Protein is required in larger quantities for the bodybuilder. To help the body grow and develop. This fact also applies to those individuals in physically demanding jobs involving heavy lifting and high levels of physical activity; which requires additional protein intake as well. The focus of this article will be limited to the 10 Super Foods to help body builders build a better body. Remember to consume a wide variety of healthful foods.
An exciting development in the functional food area is the fortified egg. Bodybuilders know that eggs are a good source of protein, but eggs can now also be a good source of omega-3 essential fatty acids. Some egg producers are adding flaxseed to the feed of hens. Adding omega-3 fatty acids, in the form of flaxseeds, to the diets of hens increases the omega-3 fatty acid content of eggs by over six times that of regular eggs. Eating two fortified eggs may provide an adequate amount of omega-3 fatty acids. Egg producers also add vitamin E to the flaxseed feed to keep it stable. This can cause the vitamin E content of fortified eggs to be as much as eight times higher than that of normal eggs. It is also worthy to note that eggs can taste better with the vitamin E enrichment.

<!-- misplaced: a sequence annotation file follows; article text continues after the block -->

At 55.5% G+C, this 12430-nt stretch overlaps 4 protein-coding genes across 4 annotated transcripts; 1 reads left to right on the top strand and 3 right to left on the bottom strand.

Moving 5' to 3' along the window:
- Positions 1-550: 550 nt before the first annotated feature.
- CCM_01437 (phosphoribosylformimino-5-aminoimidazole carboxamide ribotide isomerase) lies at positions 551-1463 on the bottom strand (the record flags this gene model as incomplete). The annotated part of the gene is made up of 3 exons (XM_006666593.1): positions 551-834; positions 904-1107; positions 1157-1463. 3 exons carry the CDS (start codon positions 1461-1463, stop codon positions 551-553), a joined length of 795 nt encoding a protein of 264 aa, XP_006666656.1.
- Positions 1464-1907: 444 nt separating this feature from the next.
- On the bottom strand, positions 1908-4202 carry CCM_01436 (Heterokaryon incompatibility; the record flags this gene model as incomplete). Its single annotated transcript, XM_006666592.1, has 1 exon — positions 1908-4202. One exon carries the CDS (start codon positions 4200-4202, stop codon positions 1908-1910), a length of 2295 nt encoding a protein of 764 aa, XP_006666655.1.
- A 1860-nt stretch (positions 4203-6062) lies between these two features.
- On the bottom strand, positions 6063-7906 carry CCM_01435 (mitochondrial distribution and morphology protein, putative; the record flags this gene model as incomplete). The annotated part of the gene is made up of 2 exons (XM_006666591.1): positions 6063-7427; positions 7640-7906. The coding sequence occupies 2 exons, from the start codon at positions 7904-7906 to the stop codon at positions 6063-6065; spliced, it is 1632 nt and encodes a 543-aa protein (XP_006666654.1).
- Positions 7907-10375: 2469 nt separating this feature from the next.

Legumes are an excellent source of soluble fiber, which is important for keeping an athlete’s blood sugar and energy levels stable. As far as plant foods go, most legumes are relatively high in protein and are a good source of slow releasing complex carbohydrates. This is great for providing a more stable and longer lasting supply of energy for working out. Legumes can be eaten in chili, stews, and soups, and are also enjoyable when served cold in bean salads. Some of the more common legumes found in the U.S. include pinto beans, kidney beans, navy beans, lima beans, black beans, chickpeas, lentils, and black-eyed peas. Legumes can be purchased dry, canned, and sometimes frozen.